"Presidents from Theodore Roosevelt to Franklin D. Roosevelt benefited from sage advice provided by the president's geographer, but no chief executive since FDR has really understood the value of geographical analysis.
It's not surprising, then, that World War II was the last major military success for the United States (Grenada and Panama don't really count), with misadventures in Vietnam, the Middle East, Central America and, recently, Afghanistan and Iraq damaging to America's standing around the world and to its role as a global leader."
In World War II military geographers did a great job but the presidential geographers have some inexcusable blemishes in which they aided Roosevelt's planning of throwing Americans of Japanese descent into concentration camps and persuading the president that Eastern Europe belonged to the Soviet Union.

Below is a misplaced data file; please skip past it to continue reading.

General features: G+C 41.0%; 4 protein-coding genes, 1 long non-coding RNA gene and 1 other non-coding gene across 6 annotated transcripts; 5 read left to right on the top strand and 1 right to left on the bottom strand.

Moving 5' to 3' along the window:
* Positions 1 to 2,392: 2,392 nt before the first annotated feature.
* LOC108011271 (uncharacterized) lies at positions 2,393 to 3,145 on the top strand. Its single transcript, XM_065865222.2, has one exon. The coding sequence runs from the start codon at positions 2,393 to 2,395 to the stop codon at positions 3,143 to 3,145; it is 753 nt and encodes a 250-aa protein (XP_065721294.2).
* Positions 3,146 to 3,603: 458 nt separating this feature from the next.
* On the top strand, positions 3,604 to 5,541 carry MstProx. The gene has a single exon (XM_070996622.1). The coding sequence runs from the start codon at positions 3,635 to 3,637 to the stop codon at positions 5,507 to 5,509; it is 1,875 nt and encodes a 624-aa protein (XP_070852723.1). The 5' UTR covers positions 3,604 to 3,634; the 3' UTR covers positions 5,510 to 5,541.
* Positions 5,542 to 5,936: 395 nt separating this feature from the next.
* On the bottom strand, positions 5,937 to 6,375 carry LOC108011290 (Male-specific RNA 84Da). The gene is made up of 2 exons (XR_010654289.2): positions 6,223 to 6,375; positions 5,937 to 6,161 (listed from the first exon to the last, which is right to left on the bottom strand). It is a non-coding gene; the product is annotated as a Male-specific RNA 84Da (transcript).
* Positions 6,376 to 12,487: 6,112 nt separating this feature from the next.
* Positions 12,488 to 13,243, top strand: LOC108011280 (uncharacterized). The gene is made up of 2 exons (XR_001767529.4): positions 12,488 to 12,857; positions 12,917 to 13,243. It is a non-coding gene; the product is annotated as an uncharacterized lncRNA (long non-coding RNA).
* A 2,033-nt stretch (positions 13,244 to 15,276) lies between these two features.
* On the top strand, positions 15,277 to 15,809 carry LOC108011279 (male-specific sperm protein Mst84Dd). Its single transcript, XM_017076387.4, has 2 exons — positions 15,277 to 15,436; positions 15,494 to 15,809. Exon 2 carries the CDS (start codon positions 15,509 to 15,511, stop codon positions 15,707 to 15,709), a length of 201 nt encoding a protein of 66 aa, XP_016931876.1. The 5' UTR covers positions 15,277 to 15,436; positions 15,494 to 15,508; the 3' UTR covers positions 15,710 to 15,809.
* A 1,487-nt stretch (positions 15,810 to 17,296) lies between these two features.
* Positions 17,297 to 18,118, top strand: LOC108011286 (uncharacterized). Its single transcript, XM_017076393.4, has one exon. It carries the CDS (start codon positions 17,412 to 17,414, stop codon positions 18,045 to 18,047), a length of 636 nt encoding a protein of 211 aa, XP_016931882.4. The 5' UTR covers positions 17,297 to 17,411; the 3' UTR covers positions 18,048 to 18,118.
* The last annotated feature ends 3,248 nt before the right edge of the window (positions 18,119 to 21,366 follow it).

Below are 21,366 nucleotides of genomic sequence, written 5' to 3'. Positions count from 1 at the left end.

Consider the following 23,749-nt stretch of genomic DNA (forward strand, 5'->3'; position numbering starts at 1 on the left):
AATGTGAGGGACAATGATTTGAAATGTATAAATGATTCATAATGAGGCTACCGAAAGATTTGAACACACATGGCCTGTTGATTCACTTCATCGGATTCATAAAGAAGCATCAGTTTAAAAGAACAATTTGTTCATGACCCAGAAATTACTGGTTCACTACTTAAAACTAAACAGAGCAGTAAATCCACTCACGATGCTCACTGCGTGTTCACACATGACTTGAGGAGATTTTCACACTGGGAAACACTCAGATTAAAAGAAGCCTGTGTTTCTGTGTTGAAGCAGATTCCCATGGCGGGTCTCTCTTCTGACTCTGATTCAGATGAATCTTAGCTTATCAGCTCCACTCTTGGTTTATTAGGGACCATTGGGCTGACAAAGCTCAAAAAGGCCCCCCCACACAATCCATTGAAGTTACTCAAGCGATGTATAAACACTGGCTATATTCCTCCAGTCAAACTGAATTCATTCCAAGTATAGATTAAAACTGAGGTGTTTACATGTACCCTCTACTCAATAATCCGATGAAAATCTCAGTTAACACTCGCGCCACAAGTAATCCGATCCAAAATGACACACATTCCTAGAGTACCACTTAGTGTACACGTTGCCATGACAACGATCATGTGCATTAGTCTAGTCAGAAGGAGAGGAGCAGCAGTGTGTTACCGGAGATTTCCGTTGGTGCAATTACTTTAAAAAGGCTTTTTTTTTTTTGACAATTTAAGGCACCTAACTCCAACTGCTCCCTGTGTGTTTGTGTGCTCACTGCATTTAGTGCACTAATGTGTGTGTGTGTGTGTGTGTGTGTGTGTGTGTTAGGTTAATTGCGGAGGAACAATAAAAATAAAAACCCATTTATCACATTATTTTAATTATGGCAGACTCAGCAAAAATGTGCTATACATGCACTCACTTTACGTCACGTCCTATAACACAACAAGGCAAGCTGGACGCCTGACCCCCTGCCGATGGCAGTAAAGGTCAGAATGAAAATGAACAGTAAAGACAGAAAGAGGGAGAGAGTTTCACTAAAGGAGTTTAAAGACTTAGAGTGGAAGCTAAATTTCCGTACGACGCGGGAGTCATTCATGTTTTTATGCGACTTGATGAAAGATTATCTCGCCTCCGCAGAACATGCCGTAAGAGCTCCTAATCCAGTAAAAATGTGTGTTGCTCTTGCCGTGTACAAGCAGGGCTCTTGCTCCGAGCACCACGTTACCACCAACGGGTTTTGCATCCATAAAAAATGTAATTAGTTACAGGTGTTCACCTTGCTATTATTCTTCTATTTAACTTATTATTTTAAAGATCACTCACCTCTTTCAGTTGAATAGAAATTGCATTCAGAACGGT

Also, the bit of World War II being the last great military victory is wrong. Bosnia, Kosovo, Gulf War, and even the Iraq War, which has turned into martial police work, proved to be great successes.
But besides these historical points the article is good in the sense that it conveys how geography does help understand geopolitics, the environment, and more. I also enjoyed his point that technology is a great geographical aid but not the answer to geographical illiteracy. Something I have stated before in my infamous "GIS is monkey work" post.
Below is the complete article
Geographic Awareness Needed
Examples of the lack of geographic awareness displayed by politicians, business leaders, and even beauty queens, are legion.
Who can forget presidential candidate John McCain's 2008 gaffe on "Good Morning America" when he referred to the Iraq-Pakistan border (he meant the Afghanistan-Pakistan border, of course). Yet it's likely most Americans following the campaigns would not have known his statement was geographically inaccurate.
In recent months, growing concern over a potential apocalypse in 2012, along with recent tsunamis and earthquakes in the Pacific region, melting Arctic ice and the war in Afghanistan set tongues wagging around the world about the future of our planet. Our ability to address this future is very much linked to geographic awareness, or the lack thereof.